The building at numbers 21 and 25 High Street Dunbar looks uninteresting unless you head round the back or delve into old photo and postcard archives. The tenement conceals its history well, for it is in fact late 18th century and merited a C-listing back in 1971.
C listed buildings are described as “representative of a period” and often give context to a neighbourhood or group of buildings, listed or otherwise. This is what the original listing has to say.
Late 18th century. Row of 2-storey, 6-bay form. Pend in 3rd bay from N with shop front alterations flanking. Rendered; slate roof, plain copings and gable stacks. 4-pane glazing pattern, symmetrical fenestration. NO. 25: simple early 20th century pilastered shop front with pestle and mortar trade sign.
From the HES website – date listed: 05/02/1971
By dint of being on a national list, even a C listed building is of national interest, so what do we know about it? A quick look see shows that a building appears at this site, with a very similar footprint, on Wood’s 1830 map of Dunbar, which judging by the layout is probably the same building we see today. There were already substantial outbuildings to the rear, not entirely dissimilar to the arrangement today (the red pan-tiled pharmacy store may well date back to that time, the convenience store extension is a later addition). The proprietor at that time is a Mr Sampson, who owns the whole strip down to Church Street, including Bamburgh Castle. Mr Sampson and his heirs own it at least until the 1870s according to a valuation roll entry for that year.
Some residents may remember that number 21 was the location of a once popular local department store and photography studio, Louis H Allen. From the seventies it has been a convenience store, first the Rasul brothers ran it, then the local co-oper-ative, then absorbed into the Co-operative group behemoth, as it expanded its interests into the lucrative “convenience market”.
At number 25 today there is a pharmacy, Lloyds. As one might expect, it looks like there was a pharmacy at number 25 as far back as 1870 and quite possibly before that too, with a Mr James Aichison tenant and a pharmacist recorded there. There is a pend under the 3rd window bay, which forms the entrance to the flatted property above and to Bamburgh Castle. This close originally connected the High Street directly to Church Street. The public way went under an arch through and under Bamburgh Castle itself. The public way has been blocked since Bamburgh Castle was remodelled in the 1980s as 2 private homes; the entrance to the public way moved to number 19, today known as “Old Kirk’s Close”.
This close has a colourful history and I quote from a pamphlet draft I received by email a few years back:
Bamburgh Close was known to generations of schoolchildren … as the Ghostie Close as it was reputedly haunted by the spirit of a piper who attempted to discover a supposed underground passage between the close and Dunbar Castle and was eaten alive by rats.
James Miller (The History of Dunbar: From the Earliest Records to the Present Time, 1859), records the death of said piper as “suffocation by pestilential vapour”.
As well as a private entrance to the Castle the close accommodates a substantial waste storage area for the convenience store operation at number 21. All obvious signs of the underground passage, which, if it existed at all was probably connected to the old town wall, are masked by recent changes. Rodent detection monitors however remain, lest the rats return.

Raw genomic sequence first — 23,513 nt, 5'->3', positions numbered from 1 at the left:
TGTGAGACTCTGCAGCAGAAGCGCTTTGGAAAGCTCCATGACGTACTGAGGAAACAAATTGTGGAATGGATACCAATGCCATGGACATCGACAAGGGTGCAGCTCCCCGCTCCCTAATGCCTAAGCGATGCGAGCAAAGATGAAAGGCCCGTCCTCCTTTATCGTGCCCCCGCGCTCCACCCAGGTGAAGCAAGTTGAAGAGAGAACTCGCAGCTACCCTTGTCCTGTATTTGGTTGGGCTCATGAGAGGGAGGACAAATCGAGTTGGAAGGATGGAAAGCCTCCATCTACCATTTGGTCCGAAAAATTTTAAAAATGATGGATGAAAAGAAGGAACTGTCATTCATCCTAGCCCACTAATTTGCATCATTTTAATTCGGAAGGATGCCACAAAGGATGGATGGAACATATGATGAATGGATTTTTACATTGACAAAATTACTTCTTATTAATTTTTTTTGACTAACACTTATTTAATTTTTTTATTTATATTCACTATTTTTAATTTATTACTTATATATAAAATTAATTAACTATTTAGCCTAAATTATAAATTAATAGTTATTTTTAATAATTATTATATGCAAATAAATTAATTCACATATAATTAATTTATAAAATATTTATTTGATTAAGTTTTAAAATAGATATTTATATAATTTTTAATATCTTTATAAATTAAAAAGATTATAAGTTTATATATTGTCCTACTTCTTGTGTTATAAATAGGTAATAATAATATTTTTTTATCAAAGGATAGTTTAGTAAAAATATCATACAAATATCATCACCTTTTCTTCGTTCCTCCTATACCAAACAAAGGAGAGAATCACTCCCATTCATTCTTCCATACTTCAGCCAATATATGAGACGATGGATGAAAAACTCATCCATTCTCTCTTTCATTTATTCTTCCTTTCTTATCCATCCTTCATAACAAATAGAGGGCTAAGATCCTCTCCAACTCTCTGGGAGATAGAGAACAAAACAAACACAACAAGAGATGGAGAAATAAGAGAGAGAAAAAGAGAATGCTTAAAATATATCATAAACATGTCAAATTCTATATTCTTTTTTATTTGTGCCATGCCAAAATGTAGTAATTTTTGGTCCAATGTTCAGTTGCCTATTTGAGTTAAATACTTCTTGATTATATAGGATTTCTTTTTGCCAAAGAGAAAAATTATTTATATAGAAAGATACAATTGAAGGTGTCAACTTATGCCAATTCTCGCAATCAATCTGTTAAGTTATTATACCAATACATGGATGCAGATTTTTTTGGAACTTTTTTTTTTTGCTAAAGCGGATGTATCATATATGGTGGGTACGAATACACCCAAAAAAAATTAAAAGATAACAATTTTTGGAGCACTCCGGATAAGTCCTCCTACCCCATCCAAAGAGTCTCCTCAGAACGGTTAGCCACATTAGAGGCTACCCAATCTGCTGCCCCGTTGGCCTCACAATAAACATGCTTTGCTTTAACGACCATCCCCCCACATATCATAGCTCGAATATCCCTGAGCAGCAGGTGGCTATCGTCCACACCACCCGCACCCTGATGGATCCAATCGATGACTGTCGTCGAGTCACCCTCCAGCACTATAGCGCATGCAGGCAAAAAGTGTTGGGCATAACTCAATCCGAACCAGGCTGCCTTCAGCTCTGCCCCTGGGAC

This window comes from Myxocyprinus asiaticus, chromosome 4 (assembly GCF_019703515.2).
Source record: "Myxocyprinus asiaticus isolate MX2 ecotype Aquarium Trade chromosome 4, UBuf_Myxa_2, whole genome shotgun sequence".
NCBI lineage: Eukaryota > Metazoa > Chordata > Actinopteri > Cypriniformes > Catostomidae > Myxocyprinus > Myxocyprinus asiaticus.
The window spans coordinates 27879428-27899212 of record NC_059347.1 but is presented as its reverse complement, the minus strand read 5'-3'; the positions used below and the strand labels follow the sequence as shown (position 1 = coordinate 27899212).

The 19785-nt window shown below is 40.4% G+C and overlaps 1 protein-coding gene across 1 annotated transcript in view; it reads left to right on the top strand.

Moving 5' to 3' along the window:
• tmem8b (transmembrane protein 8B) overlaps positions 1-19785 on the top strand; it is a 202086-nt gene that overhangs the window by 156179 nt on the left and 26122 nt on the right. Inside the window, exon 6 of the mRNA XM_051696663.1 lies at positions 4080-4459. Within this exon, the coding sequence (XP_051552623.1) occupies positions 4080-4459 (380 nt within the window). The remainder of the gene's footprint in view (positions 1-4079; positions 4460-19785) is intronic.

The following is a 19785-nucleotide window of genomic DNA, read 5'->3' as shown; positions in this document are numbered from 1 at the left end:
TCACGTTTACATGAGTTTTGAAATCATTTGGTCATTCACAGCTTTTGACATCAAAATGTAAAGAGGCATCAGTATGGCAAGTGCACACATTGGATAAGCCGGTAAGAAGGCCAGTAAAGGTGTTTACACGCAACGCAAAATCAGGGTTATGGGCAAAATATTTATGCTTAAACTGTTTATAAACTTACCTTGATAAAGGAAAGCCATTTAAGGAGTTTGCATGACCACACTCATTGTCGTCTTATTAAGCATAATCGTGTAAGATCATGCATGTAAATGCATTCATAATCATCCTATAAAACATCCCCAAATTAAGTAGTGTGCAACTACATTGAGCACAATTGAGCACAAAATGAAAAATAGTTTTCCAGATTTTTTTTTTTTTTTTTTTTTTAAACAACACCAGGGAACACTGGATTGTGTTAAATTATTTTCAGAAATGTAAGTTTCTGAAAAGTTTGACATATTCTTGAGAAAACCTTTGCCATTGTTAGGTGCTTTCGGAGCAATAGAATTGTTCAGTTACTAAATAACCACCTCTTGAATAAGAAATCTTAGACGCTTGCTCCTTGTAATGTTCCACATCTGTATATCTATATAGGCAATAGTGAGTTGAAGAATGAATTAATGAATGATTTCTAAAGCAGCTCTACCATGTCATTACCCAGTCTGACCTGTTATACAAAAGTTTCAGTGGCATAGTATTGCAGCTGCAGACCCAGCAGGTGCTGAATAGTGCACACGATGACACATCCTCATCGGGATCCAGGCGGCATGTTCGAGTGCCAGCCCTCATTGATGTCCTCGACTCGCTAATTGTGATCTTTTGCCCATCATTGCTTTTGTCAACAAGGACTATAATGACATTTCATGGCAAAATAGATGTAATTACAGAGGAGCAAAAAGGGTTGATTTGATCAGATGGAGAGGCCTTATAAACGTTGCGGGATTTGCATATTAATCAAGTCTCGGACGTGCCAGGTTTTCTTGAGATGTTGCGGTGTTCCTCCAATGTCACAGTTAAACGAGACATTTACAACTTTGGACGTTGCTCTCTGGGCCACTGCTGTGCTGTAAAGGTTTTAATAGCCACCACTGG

Today there is social housing at number 19 and before that Stark’s Garage. But for the previous 100 years, this was the high street entrance to the substantial “free” church that loomed large over the backlands, the Ebeneezer Erskine Memorial Church (marked as 1st United Secession Meeting House on Wood’s map). Did John Muir’s father attend? The hulk of the free church can be seen in all the old oblique aerial views from Dunbar Parish Church tower, until it was demolished in the late 20thC.
Today the rubble stonework at numbers 21 and 25 is concealed by cement render. Unlike other buildings in Dunbar that were “improved” with a faux stone facing, which homogenised the look and feel of the High Street, this one escaped “improvement” until the late 20thC. The clumsy detailing of the render intimates breeze-block construction, or a finish you might find on a utility or farm building.
Although the Louis H Allen shop front is clearly a modern early 20thC addition, it was arguably a considered change to the building. Parts of the surround survived well into the 1980s, but the central doorway is eventually lost under the stewardship of Rasul Bros. The Co-op then make a hash of restoring it to an imaginary 18th C glory, by panelling on top of the 1920s design. The shop frontage of 21 is today a crass mess with unnecessary 24/7 illumination.
The thin slate roof appears to be have been replaced not long before 2008. Since 1971, the roof space looks to have been redeveloped with the addition of 4 dormers that struggle to chime with 6 bay window pattern below. The 4-pane glazing pattern was present by the time of listing the 1970s. The definition of the fenestration was lost when the building was repainted some time after 2008.
The Google Street record shows a number of interesting changes. The Co-op could have scooped the “Dumbar Prize for Advertising Illiteracy”, as the misspelled sign was immortalised by the Google Street View camera:
Fast forward to 2017, retrospective permission is sought for repainting the shop front in brilliant white, with 24/7 illumination, CCTV, ATM and large adverts. Some might say this is the final nail in the coffin. Vulgar and brash the changes are hardly sympathetic and seem to have gone ahead without even a passing reference to the objectives of the Conservation Area management plan.